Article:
This lesson starts with the rationale for using auxiliary information about the population to estimate the unknown population parameter of interest. It then motivates the ratio estimates and the condition appropriate for ratio estimates to be used. An example of using a ratio estimate when the population size is unknown is given in section 4.1. In section 4.2, an example of using ratio estimate when the population size is given. We then discuss the sample size needed for a specified margin of error and confidence level when the ratio estimate is used. At the end of section 4.2, a small population example is given to illustrate that the ratio estimate is biased and also to demonstrate that the ratio estimate is indeed better than the expansion estimate when the condition for using the ratio estimate is satisfied.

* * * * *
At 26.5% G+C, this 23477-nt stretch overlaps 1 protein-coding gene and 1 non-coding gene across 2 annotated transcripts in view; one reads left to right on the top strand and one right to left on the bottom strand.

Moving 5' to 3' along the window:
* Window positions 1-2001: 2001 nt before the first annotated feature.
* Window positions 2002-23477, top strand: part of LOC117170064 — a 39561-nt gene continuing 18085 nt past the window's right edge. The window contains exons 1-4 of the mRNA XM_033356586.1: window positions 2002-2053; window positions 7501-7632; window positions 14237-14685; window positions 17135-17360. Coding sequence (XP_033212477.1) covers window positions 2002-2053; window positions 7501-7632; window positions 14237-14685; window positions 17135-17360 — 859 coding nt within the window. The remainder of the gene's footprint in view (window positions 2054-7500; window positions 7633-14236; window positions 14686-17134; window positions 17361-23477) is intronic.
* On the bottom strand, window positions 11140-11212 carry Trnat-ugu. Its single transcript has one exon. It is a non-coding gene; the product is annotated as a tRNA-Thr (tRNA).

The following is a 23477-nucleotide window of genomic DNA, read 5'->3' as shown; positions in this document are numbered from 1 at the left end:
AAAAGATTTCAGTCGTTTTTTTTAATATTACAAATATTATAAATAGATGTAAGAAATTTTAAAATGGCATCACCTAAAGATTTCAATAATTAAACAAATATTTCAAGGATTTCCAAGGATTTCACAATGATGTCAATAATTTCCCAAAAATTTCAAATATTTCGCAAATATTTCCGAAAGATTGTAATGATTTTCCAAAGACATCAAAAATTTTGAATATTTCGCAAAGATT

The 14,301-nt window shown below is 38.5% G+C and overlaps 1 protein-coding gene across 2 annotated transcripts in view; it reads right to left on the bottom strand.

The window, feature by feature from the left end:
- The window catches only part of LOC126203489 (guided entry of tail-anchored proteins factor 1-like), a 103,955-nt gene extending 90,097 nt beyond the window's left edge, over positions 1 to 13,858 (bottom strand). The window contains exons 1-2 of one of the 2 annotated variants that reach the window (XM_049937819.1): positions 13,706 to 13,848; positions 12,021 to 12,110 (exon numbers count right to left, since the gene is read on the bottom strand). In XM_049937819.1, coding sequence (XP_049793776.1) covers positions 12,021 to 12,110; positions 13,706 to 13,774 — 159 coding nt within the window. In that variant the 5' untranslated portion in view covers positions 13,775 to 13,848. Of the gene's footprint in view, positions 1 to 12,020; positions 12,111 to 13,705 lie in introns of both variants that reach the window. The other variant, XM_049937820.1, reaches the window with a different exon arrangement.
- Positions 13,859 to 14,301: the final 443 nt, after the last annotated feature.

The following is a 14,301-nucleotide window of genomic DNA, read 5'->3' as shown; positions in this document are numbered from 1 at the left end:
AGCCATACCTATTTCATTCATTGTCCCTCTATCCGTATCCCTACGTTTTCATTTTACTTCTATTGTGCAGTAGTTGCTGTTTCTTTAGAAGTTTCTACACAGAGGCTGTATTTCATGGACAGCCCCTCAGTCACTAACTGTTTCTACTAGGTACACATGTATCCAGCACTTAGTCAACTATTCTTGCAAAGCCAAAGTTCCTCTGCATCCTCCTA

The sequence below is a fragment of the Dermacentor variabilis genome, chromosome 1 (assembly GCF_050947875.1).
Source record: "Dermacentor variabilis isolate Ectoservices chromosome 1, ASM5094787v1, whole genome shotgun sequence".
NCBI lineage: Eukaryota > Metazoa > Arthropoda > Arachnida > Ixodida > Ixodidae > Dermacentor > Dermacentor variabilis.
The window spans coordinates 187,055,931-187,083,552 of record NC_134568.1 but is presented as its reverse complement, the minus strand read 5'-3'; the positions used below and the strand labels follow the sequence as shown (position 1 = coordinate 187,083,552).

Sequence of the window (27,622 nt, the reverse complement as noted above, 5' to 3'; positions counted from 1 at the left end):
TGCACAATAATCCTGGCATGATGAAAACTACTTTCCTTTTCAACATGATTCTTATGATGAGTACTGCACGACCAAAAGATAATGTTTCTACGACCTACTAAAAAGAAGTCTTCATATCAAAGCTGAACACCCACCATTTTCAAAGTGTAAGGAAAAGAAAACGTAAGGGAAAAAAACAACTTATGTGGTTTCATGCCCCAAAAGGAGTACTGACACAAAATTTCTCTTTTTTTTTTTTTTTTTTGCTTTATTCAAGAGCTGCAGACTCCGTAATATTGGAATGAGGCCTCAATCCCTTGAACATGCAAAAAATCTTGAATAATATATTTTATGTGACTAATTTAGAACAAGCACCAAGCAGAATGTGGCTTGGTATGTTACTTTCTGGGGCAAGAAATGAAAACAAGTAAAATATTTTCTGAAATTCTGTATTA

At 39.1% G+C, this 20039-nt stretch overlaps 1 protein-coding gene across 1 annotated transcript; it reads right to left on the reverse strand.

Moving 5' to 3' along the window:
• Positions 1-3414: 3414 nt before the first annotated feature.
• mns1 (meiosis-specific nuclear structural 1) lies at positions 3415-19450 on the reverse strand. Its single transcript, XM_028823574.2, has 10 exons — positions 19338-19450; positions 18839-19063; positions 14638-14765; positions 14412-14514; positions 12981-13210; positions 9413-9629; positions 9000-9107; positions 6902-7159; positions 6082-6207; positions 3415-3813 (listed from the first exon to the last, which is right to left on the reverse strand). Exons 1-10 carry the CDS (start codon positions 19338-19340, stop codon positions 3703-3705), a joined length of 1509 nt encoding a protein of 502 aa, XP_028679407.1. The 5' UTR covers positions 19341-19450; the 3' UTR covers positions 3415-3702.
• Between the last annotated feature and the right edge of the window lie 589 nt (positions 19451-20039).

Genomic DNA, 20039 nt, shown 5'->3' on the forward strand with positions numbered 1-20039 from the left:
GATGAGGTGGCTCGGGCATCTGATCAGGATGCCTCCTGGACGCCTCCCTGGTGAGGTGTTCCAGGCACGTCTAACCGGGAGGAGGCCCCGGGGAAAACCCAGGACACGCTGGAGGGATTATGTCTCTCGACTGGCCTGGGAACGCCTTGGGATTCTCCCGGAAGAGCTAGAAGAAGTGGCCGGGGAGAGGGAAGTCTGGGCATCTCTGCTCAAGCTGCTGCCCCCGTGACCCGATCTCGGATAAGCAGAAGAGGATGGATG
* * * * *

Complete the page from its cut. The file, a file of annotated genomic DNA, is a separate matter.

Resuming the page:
Lesson 4: Ch. 7.1, 7.2 of Sampling by Steven Thompson, 3rd edition.
- Identify the appropriate reasons and situations for utilizing ratio estimates,
- Evaluate the conditions for determining the feasibility of using a ratio estimate,
- Compute the ratio estimate and its estimated variance,
- Compute confidence interval based on ratio estimates,
- Compute the sample size needed when the ratio estimate is used,
- Recognize the biasedness of the ratio estimate that is demonstrated by a small population example, and
- Recognize the improved performance of the ratio estimate over the expansion estimate when the appropriate conditions for using the ratio estimate are met.